In the world of investing, the concept of asset class diversification is commonly associated with the age-old idiom and analogy of not putting all of your eggs into one basket. The theory can be applied to many areas of life, such as relationships, education, business, finance and of course, investing.
To put this notion into the context of investing, imagine that you own $60,000 of Amazon shares, and that is the extent of your portfolio. It means the stability of your wealth is entirely dependent on the performance of a single asset. The value of Amazon stock is always on the move, as is any financial instrument traded in an open market.
For example, you can expect share prices to fall if Amazon gets hit by an enormous fine, such as the penalty of as much as $37 billion which the European Union is considering charging the company for breaking antitrust practices.
If all your eggs are in one basket, i.e. all your capital is held in Amazon shares, and the price drops, you’ll lose some eggs. Therefore, what informed investors do is diversify their portfolio into numerous asset classes to hedge each of their investments against the potential impact if one of them underperforms.
For context, here is an example of a diversified investment portfolio.
Below is an example of how each of those assets could protect one another should the performance of one of the assets fall. In the diagram, you can see this portfolio is losing $500 from investment in stocks, whereas, in total, the portfolio is at a profit of $350.
In this article, we’ll explain why asset class diversification is so important and how you can begin to apply asset class diversification. But first, we’ll introduce the most common asset classes, their characteristics and correlations and the role each can play in a diversified portfolio.
Equities, also known as stocks or shares, are familiar to most people with a TV set or internet connection. Almost anyone in Canada can open an investment account with their bank are a broker-dealer to purchase stocks from the NYSE, NASDAQ, TSX, or another market.
The performance of the stock market isn’t merely driven by the success of each company listed on the exchange. Some companies perform and underperform irrespective of their fundamentals. The concept of indices and ETFs, which are basketed products, have caused a strong correlation in the price of all shares listed on a stock exchange. If Amazon underperforms, it can cause investors to withdraw their funds from those baskets and therefore, many other unrelated equities across several industries.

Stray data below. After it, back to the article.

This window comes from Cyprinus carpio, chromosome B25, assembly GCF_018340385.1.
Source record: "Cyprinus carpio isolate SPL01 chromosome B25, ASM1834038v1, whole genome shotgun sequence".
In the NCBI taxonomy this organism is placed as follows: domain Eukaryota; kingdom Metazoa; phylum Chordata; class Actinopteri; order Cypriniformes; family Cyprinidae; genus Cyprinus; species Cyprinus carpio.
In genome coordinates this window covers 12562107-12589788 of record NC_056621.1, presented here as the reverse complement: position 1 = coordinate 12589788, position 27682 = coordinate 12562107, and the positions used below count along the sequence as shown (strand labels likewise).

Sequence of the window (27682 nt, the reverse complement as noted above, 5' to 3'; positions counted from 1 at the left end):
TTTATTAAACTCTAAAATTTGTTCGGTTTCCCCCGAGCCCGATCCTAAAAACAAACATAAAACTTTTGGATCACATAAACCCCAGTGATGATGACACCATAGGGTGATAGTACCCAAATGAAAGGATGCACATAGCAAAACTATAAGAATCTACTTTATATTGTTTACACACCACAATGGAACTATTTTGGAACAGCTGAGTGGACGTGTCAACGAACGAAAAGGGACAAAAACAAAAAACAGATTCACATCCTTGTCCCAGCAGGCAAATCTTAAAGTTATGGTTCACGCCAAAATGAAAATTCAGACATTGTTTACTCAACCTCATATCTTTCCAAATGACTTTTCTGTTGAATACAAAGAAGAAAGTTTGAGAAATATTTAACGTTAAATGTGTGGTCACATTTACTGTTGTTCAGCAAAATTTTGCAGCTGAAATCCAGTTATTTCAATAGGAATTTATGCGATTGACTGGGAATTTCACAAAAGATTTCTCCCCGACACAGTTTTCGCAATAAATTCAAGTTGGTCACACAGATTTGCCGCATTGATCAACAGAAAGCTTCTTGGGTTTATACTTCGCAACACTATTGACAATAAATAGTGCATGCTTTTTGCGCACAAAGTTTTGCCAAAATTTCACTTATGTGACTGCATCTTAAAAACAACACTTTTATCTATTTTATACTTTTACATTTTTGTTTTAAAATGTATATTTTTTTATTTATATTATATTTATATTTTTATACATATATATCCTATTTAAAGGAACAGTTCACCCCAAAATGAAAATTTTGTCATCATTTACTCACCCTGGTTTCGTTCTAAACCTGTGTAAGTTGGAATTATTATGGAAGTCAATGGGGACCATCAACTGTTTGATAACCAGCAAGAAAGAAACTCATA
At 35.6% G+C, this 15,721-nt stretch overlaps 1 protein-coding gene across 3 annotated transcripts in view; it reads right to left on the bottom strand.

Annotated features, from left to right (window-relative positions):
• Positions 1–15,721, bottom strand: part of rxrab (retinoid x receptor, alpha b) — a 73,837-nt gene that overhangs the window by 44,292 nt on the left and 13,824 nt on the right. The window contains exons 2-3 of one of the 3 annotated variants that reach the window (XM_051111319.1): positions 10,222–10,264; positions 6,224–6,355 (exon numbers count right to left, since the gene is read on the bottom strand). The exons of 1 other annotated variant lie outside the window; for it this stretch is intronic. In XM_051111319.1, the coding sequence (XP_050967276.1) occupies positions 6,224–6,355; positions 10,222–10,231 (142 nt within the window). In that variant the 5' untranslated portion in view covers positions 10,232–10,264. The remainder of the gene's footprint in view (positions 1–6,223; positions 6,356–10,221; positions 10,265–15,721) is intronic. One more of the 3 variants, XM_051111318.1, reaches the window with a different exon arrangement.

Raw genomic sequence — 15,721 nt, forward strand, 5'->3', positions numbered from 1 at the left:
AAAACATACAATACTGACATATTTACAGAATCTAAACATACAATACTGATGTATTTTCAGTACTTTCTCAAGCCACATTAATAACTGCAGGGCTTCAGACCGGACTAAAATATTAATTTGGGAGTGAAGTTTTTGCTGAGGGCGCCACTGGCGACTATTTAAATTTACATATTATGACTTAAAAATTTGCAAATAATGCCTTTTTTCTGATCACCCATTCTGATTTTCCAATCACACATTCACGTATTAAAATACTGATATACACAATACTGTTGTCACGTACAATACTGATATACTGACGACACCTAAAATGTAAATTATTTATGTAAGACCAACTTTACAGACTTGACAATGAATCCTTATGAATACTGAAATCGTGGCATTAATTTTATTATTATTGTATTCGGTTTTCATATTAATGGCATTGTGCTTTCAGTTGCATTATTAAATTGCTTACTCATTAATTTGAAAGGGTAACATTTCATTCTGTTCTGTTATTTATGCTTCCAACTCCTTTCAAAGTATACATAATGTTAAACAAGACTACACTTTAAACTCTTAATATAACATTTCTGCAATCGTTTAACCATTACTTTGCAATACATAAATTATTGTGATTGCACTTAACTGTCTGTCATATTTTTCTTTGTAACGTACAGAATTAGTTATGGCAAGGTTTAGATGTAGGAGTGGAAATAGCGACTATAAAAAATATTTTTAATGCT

All equities are strongly correlated, and buying shares in companies from different industries will not protect your portfolio from a downturn that affects the entire stock market.
- Equities historically have a positive upside in the long term. Sometimes they pay dividends.
- Equities are volatile and have strong correlation across the market.
For decades, even centuries, government-issued bonds have been considered a safe haven asset class. When a government issues a bond, it’s essentially borrowing money from investors and paying it back in the future, with interest.
Bonds deliver reliable yields with close to zero-risk. The average yield rate of a US government bond with a maturity of ten years is 4.4%. Many conservative investment portfolios allocate a large proportion of capital to treasury notes.
However, since the COVID-19 pandemic shook the world, the yield received for investing long term bonds has fallen close to 0.5%. A significant amount of capital being used by conservative investment portfolios has not only become dry powder but has lost its ability to hedge against any losses from more volatile assets, such as equities.
- Bonds are almost zero-risk and guarantee a fixed amount of income.
- Bonds do not currently yield meaningful returns that are helpful in a portfolio
Commodities are broadly defined as raw material that is yet to be manufactured into a product which is valuable to consumers. For example, barrels of crude oil that haven’t been refined into gasoline, or cocoa that’s just bagged up waiting to go into a bar of Cadburys or gold bars that will soon become a batch of wedding bands.
In the world of investing, the most popular commodities for the average investor is precious metals, such as gold and silver. Investors will either buy physical bullion, like the world-famous Maple Leaf or as a derivative. Precious metals are renowned for their ability to retain value through recessions and even depressions.
- Precious metals are not correlated with traditional financial markets, such as bonds and equities.
- Physical bouillon costs much more than the spot price, which will be paid when coins or ingots are liquidated.
Debt can be issued as an instrument and bought by investors in a manner which is very similar to bonds. The primary difference is that private debt instruments are not issued to aid government spending, but rather private citizens.
With the absence of attractive yields from government-issued bonds, investors have been struggling to find fixed-income and low volatility assets to invest their capital or hedge their riskier investments, such as equities. A solution that has piqued the interest of open-minded investors is the emerging opportunity in the peer-to-peer lending space, of which goPeer is at the forefront in Canada.
How to diversify an investment portfolio
Amateur investors believe the sole objective of investing is to make as much money as possible. Experienced investors know the goal of investing is to create and preserve wealth. To give a fundamental idea of how to diversify an investment portfolio, you would allocate a part of your portfolio to different asset classes. Even though stocks could theoretically yield the most, it’s not a guarantee they will. Therefore, strategic investors distribute their capital across various asset classes to allow each investment to shield one another from downside.